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diapason

[ dahy-uh-pey-zuhn, -suhn ]
/ ˌdaɪ əˈpeɪ zən, -sən /
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noun Music.
a full, rich outpouring of melodious sound.
the compass of a voice or instrument.
a fixed standard of pitch.
either of two principal timbres or stops of a pipe organ, one of full, majestic tone (open diapason ) and the other of strong, flutelike tone (stopped diapason ).
any of several other organ stops.
a tuning fork.
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Origin of diapason

First recorded in 1350–1400; Middle English diapasoun, dyapason, from Latin diapāsōn “the whole octave,” from Greek dià pāsôn (chordôn) “through all (the notes),” short for hē dià pāsôn chordôn symphōnía “the concord through all the notes of the scale”

OTHER WORDS FROM diapason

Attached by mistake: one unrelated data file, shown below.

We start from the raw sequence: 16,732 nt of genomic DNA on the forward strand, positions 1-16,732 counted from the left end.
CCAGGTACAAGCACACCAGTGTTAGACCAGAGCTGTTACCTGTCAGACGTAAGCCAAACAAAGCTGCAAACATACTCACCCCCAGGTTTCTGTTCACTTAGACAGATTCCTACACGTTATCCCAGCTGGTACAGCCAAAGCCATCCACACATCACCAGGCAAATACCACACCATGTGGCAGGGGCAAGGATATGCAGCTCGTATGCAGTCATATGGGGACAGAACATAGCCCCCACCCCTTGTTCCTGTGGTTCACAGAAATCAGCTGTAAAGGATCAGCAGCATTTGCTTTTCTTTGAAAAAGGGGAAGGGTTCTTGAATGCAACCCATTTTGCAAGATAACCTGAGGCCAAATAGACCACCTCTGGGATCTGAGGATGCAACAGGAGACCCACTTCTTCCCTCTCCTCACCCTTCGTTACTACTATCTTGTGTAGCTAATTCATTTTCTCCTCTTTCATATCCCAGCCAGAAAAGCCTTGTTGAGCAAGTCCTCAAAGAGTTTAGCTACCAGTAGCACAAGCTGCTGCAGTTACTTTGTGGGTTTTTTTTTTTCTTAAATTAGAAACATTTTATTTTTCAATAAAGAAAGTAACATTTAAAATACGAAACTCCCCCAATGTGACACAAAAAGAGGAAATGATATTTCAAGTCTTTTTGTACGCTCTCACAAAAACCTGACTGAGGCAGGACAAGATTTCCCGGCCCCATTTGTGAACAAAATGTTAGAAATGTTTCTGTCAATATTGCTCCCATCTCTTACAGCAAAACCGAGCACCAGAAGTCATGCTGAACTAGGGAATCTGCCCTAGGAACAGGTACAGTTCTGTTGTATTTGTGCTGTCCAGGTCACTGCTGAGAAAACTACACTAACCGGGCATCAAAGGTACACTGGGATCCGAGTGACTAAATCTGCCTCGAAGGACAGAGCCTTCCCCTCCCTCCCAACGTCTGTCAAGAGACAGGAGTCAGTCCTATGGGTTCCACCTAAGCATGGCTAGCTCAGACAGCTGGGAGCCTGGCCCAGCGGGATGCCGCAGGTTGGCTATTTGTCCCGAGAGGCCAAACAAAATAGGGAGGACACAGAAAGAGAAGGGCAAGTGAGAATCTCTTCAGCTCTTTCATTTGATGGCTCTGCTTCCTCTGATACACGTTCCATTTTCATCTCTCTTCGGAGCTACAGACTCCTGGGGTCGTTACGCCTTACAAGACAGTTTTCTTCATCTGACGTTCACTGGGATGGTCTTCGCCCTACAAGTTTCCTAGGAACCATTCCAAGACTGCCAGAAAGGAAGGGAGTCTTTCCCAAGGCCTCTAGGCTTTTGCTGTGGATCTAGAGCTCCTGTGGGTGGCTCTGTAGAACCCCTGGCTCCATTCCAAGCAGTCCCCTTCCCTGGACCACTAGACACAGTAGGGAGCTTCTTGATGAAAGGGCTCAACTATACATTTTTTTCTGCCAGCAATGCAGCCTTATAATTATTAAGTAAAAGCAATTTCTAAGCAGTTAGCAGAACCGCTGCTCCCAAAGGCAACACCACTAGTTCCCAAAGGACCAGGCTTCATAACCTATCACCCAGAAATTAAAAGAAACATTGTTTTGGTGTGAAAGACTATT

di·a·pa·son·al, adjectivesub·di·a·pa·son, nounsub·di·a·pa·son·al, adjective
Dictionary.com Unabridged Based on the Random House Unabridged Dictionary, © Random House, Inc. 2021

How to use diapason in a sentence

British Dictionary definitions for diapason

diapason
/ (ˌdaɪəˈpeɪzən, -ˈpeɪsən) /

noun music
either of two stops (open and stopped diapason) usually found throughout the compass of a pipe organ that give it its characteristic tone colour
the compass of an instrument or voice
(chiefly in French usage)
  1. a standard pitch used for tuning, esp the now largely obsolete one of A above middle C = 435 hertz, known as diapason normal (French (djapazɔ̃ nɔrmal)
  2. a tuning fork or pitch pipe
(in classical Greece) an octave

Derived forms of diapason

diapasonal or diapasonic (ˌdaɪəpeɪˈzɒnɪk, -ˈsɒn-), adjective

Word Origin for diapason

C14: from Latin: the whole octave, from Greek: () dia pasōn (khordōn sumphōnia) (concord) through all (the notes), from dia through + pas all
Collins English Dictionary - Complete & Unabridged 2012 Digital Edition © William Collins Sons & Co. Ltd. 1979, 1986 © HarperCollins Publishers 1998, 2000, 2003, 2005, 2006, 2007, 2009, 2012
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